An American computer game designer reached space Sunday, fulfilling a long-deferred childhood dream that began with the flight of his astronaut father.
The Soyuz TMA-13 spacecraft carrying Richard Garriott and two crewmates — and the digitized DNA sequences of some of the world's most famous minds — hurtled into a clear blue sky from the Baikonur facility on the Kazakh steppe.
Garriott, a 47-year-old multimillionaire from Austin, Texas, is the sixth paying space traveler and the first American to follow a parent into orbit.
The Soyuz is due to dock Tuesday with the international space station, where British-born Garriott will spend about 10 days conducting experiments — including some whose sponsors helped fund his trip — and photographing Earth to measure changes since his father snapped pictures from the U.S. station Skylab in 1973.
As the bright orange glow of the rocket disappeared, Garriott's 77-year old father watched with binoculars.
"I'm elated, elated," Owen Garriott said when a loudspeaker announcement confirmed the spacecraft had reached orbit safely about 10 minutes after lift-off.
The younger Garriott said before Sunday's launch that he managed to recoup a significant slice of his trip's price — a reported $30 million — through some of his experiments and that he hoped his trip would provide a viable model for financing private space travel.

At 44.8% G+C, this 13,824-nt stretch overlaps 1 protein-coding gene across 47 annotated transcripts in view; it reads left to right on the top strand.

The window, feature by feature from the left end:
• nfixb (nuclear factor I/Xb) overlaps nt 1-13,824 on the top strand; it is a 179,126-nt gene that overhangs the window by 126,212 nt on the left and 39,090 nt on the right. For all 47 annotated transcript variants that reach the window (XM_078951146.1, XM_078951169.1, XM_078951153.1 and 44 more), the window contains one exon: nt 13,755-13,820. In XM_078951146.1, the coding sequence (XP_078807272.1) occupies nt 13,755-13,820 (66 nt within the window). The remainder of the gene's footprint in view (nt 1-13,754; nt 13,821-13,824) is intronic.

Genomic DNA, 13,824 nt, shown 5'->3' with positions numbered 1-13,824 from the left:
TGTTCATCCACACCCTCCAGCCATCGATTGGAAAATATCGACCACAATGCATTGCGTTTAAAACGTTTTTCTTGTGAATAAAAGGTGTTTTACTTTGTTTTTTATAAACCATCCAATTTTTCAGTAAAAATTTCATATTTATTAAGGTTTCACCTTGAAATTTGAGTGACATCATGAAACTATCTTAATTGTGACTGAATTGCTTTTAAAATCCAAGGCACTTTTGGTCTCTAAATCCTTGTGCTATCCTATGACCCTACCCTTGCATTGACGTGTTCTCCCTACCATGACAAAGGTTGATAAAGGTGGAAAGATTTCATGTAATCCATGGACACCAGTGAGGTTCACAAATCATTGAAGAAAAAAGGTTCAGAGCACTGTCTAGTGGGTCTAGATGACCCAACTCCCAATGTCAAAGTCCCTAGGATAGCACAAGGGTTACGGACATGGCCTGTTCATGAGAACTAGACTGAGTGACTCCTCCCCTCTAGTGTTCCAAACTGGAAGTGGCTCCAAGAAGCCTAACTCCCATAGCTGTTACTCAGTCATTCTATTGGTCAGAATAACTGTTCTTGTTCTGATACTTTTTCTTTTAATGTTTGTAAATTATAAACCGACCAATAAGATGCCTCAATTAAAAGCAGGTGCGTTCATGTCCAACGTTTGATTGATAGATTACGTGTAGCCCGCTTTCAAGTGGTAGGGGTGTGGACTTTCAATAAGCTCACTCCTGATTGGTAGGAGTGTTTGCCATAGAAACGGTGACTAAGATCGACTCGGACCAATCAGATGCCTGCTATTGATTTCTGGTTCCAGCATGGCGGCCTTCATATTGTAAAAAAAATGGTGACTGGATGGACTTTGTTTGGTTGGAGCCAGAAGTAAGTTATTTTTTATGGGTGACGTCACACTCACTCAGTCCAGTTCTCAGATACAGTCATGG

"What I am trying to do is demonstrate that you can mount a very successful campaign to go into space and beyond because it's good business," Garriott told The Associated Press.
The spacecraft is bearing the digitized DNA sequences of some of the world's greatest thinkers and musicians — as well as athletes, video game players and others.
The eclectic list ranges from famed physicist Stephen Hawking to comedian Stephen Colbert and Matt Morgan, best known as the "Beast" from the U.S. television show American Gladiators.
The digitized DNA is part of "the immortality drive," a kind of time capsule that will also include a list of humanity's greatest achievements and personal messages from Earth. The program will be stored on the space station in case calamity were to one day wipe out the planet.
Garriott's crewmates on the landmark 100th manned Soyuz flight are Mike Fincke, an American astronaut who spent six months on the international space station in 2004, and Russian Yuri Lonchakov.
As they were driven away to the launch pad, Fincke gestured to his wife and children and mouthed the words "I'll call."
Fincke and Lonchakov, who will remain on the space station for months, told a pre-launch news conference Saturday that that their main task will be to expand the space station's capacity to host up to six astronauts, instead of three, by adding sleep spaces, a toilet and more oxygen generation.
Garriott, who made his fortune designing computer fantasy games, dreamed of space as a child and was shattered to learn that he could never become a NASA astronaut — like his father and many of their neighbors — because of his poor eyesight.
Seeing space was "one of the things he's wanted to do most in his life," Garriott's girlfriend, Kelly Miller, said at the launch.
He is an investor and board member of Space Adventures Ltd., a U.S.-based company that has organized trips aboard Russian craft to the space station for five other millionaires since 2001.
Garriott is to return to Earth in a Soyuz capsule on Oct. 24 with cosmonauts Oleg Kononenko and Sergei Volkov, who is the world's first second-generation space traveler. His father, Alexander, was a cosmonaut.